It's not about the house.

Friday, September 12, 2008

Sick-A-Bed: A Prose Poem

When I was little, and probably before that, we had an expression in our house:

"Sick-a-bed and two chairs."

It meant that you were ill enough to be not only confined to your (hopefully well-apportioned) bed, but that the well ones had taken the extra precaution of sliding two chairs along the edges of it , just in case -- in your fevered state -- you should happen to fall out.

(Here's a marginally-related hint: despite their apparent similarities, two chairs do not work as well as conventional bed-gates in restraining a nearly-four-year-old Football Buddy. If you rely on them to do so, you will be woken at ungodly hours by a soft tap on your elbow and the repeated, chanted mantra: "Auntie Erin. Auntie Erin. Auntie Erin.")


When I was not so little, I used to call my parents with the slightest sniffle to announce that I was sick.

"I'm sick," I would announce, and then sit back and let the sympathy wash over.

Eventually, as I aged well into my twenties, this became a sort of joke. I would still call with the announcement, but instead of genuine sympathy and genuine chagrin, we would exchange a mutual sarcastic pity-party.

"I'm sick."

"Oh, poor EGE. Are you going to survive?"

"Yes," heavy sigh, "I suppose so."


At some point, I don't remember when or how or why, I have stopped calling.

Maybe it's because I have someone in my house now who notices and sympathizes when I sniffle.



Someone in my house got a drunken massage from a similarly drunken friend a couple weeks ago, and woke up the next morning with some torn muscles and a couple fractured ribs. It's not the friend's fault. Mostly. Those two ribs had been broken once before and, the way I understand it, broken ribs don't ever really heal. But sneezing? With a factured rib? Hurts lotsly.

So when I started sneezing this time, and wondered aloud why the allergy pills weren't working, Someone In My House was understandably inclined to shy away.




By the time I realized I was actually sick, I didn't even think to call my mother (and I couldn't call my nana, because she isn't my real nana and besides, she lives in New Zealand and I never know what time it might be there). Mother would have given me sarcasm or sympathy -- and she would have known by the sound of my voice which one I wanted -- but all I really wanted t that point was to be well.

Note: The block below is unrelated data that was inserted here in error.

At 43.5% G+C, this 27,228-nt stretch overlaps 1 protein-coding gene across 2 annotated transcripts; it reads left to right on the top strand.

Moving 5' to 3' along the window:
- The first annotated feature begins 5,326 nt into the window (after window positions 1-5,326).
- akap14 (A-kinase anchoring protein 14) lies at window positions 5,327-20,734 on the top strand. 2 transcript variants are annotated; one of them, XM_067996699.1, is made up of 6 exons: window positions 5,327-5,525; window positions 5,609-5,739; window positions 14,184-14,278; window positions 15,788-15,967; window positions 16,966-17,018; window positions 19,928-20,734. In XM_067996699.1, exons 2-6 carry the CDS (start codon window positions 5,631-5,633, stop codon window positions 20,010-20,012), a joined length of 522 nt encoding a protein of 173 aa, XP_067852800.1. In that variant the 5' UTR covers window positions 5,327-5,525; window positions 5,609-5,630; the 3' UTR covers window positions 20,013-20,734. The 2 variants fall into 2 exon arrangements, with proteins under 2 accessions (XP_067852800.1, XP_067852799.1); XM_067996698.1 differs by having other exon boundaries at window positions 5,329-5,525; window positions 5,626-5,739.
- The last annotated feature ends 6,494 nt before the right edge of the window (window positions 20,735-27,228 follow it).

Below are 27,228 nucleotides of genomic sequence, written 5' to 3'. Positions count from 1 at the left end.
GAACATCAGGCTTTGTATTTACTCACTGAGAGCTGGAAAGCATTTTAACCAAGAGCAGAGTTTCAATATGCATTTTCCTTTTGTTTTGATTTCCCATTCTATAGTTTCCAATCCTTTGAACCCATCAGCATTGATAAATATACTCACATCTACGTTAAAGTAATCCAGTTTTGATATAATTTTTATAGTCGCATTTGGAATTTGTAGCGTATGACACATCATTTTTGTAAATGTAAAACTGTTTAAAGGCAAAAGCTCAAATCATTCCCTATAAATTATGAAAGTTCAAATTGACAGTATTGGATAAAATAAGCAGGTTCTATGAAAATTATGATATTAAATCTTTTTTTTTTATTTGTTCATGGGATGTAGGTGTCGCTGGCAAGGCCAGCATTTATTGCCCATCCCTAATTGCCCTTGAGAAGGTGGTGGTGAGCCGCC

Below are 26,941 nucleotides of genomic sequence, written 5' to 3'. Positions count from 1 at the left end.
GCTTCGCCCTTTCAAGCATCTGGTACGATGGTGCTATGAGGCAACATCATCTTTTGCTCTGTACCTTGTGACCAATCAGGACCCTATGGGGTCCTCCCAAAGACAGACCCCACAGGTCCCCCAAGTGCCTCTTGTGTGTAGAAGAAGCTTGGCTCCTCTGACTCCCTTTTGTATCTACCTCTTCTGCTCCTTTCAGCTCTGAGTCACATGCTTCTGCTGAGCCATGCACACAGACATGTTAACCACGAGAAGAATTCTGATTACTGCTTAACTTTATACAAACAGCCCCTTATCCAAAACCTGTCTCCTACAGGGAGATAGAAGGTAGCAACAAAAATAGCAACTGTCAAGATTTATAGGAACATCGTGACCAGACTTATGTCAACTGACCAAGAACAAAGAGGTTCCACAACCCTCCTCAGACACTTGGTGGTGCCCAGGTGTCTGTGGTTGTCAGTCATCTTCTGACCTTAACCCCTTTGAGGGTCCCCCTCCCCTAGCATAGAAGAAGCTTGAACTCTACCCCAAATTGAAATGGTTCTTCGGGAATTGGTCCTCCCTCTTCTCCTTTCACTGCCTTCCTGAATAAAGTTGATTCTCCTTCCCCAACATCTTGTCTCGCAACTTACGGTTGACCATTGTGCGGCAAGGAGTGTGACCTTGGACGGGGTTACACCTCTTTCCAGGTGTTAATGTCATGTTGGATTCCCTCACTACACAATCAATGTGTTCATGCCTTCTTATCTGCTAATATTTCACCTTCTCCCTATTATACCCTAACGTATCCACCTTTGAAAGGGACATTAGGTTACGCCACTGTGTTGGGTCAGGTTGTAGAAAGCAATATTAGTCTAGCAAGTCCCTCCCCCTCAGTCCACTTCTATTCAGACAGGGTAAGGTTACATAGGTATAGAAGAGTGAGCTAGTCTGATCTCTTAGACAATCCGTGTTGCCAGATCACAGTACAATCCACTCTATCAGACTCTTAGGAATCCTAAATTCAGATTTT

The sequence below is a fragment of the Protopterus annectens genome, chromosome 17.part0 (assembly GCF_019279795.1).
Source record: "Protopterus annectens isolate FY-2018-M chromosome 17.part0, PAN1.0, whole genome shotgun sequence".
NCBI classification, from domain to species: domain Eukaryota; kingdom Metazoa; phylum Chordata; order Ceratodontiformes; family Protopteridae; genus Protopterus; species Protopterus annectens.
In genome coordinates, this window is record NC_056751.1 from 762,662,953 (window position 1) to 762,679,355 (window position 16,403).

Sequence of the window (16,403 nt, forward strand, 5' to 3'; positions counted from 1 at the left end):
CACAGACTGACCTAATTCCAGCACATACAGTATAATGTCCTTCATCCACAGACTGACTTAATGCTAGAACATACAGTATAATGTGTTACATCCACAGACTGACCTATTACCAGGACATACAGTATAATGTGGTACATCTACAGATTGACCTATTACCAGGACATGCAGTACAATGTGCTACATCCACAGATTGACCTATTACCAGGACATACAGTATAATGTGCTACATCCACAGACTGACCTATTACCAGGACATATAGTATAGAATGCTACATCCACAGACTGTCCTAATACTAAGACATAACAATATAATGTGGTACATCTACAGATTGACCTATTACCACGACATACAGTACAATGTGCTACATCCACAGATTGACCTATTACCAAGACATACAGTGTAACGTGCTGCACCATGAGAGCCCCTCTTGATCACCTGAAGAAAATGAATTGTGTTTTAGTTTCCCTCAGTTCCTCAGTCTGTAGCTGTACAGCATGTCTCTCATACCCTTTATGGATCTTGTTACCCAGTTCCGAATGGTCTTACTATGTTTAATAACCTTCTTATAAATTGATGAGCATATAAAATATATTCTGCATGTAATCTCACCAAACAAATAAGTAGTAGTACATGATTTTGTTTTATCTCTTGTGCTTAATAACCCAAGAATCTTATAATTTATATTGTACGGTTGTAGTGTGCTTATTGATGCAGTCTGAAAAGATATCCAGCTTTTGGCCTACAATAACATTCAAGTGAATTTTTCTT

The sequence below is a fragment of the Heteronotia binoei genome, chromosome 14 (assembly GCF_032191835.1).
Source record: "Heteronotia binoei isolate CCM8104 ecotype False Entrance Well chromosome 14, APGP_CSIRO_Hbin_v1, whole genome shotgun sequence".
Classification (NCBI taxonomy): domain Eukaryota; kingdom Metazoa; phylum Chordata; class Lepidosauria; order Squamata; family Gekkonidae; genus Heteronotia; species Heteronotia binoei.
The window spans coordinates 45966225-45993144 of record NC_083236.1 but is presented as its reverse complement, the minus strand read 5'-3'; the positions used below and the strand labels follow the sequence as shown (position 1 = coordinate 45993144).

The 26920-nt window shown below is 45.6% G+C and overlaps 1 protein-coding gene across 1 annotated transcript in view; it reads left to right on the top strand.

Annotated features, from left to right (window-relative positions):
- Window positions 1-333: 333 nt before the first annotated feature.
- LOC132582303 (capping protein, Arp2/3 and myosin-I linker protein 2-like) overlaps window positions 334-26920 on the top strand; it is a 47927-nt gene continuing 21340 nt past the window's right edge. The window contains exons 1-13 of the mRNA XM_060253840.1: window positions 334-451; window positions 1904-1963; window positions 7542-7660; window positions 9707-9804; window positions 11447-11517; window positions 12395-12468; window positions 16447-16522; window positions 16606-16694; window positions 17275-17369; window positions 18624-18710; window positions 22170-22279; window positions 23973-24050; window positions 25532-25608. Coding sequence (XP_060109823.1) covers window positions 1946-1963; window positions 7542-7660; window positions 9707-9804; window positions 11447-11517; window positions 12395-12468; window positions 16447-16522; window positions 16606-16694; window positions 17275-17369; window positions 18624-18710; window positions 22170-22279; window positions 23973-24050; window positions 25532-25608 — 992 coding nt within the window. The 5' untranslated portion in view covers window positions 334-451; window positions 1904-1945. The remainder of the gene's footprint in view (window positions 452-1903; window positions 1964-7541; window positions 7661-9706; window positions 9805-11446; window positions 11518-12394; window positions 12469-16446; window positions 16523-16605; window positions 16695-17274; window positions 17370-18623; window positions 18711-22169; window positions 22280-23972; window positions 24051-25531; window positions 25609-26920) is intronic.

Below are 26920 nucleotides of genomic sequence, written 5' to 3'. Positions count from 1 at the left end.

I am not sick-a-bed and two chairs -- I'm not even sick-a-bed -- but I am, apparently, actually, sick. And I don't have any time this week to be so.

I have recently gotten over my habit of buying cold medicine every time I have a cold. I have recently (and only recently) grown up enough to remember that a person doesn't actually drink an entire bottle of NyQuil in a 4-7 day virus-duration, and it's therefore worth peeking to see what a person (and Someone In Her House) might have in the medicine chest/closet shelf/pile that might make her able to think/work/breathe again.

What's this?

Looks like a baggie of Alka-Seltzer Plus Cold medicine, in Night and Day incarnations. But why is it not in its boxes? And, if I have this, why would a person -- a person who is proud of having gotten over her drug-buying habit -- also be in possession of several incarnations of the generic kind still in its generic boxes?


Oh, Holy Good Stuff, Batman!

That is not an 8, my friends, that is a 3.

This is the shit.


My sister found it in her medicine chest/closet shelf/pile when she tore said closet out to biggerize her bathroom. She -- being normal and afraid to die and everything -- was inclined to throw it out, since it was five years past the expiration date. But she remembered that I'm not so mori memento, and she recalled this post I did about how the new AlkaSeltzer doesn't work as well as the old stuff, and so she called me to ask me did I want it.

Did I?


That was two days ago. I'm better now, and only ever took one single dose. I've decided to save it up for when it's really necessary. Like that old "The Sponge" episode of Seinfeld, I will from here on out be judging every sniffle: Bad enough? Or not worth wasting The Good Stuff on?


This started out as a prose poem, but did not end up so much. So here's a quickie for the winners:

Saw the tissue
Where the TP
Supposed to be

(A.K.A. Nana)'s
Who cottoned the
Sickness of me

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